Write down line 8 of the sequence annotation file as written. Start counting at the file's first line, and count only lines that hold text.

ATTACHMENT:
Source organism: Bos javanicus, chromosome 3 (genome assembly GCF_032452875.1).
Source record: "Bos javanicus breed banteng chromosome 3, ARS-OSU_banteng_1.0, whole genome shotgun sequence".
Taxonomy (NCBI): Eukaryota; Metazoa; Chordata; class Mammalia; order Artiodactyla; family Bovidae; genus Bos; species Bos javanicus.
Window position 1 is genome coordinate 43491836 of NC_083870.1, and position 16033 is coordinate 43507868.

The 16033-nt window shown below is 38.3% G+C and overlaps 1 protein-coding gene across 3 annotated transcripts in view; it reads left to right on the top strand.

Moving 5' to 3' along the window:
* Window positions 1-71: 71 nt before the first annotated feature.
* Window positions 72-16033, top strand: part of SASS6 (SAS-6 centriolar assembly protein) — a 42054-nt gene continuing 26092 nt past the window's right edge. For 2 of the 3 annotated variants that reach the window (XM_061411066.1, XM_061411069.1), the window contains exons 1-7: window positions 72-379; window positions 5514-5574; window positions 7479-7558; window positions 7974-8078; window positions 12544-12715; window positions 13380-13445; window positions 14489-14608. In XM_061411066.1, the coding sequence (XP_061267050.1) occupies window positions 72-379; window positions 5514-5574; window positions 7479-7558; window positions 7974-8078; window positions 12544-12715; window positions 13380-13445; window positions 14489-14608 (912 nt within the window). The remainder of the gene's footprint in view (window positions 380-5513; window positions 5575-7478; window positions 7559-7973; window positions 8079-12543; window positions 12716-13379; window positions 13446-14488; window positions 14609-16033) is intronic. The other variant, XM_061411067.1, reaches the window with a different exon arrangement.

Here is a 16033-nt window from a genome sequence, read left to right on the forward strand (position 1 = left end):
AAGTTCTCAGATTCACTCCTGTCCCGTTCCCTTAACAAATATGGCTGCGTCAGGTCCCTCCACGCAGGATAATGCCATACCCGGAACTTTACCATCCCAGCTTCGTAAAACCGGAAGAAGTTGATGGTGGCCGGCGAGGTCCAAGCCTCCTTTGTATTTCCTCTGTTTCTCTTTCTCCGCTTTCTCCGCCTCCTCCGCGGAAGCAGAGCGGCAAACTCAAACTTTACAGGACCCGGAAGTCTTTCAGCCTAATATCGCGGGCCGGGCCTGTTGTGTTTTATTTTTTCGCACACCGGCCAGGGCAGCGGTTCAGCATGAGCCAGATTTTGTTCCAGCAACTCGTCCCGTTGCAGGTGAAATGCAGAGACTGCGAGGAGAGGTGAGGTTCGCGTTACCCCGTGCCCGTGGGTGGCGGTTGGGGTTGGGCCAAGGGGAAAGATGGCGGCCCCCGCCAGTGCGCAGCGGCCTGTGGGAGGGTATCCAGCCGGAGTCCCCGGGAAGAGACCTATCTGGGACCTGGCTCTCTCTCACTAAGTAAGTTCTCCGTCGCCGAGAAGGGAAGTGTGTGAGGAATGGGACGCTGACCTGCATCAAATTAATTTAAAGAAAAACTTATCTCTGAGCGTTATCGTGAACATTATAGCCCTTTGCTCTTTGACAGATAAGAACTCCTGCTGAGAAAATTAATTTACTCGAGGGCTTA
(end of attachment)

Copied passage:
* Window positions 72-16033, top strand: part of SASS6 (SAS-6 centriolar assembly protein) — a 42054-nt gene continuing 26092 nt past the window's right edge. For 2 of the 3 annotated variants that reach the window (XM_061411066.1, XM_061411069.1), the window contains exons 1-7: window positions 72-379; window positions 5514-5574; window positions 7479-7558; window positions 7974-8078; window positions 12544-12715; window positions 13380-13445; window positions 14489-14608. In XM_061411066.1, the coding sequence (XP_061267050.1) occupies window positions 72-379; window positions 5514-5574; window positions 7479-7558; window positions 7974-8078; window positions 12544-12715; window positions 13380-13445; window positions 14489-14608 (912 nt within the window). The remainder of the gene's footprint in view (window positions 380-5513; window positions 5575-7478; window positions 7559-7973; window positions 8079-12543; window positions 12716-13379; window positions 13446-14488; window positions 14609-16033) is intronic. The other variant, XM_061411067.1, reaches the window with a different exon arrangement.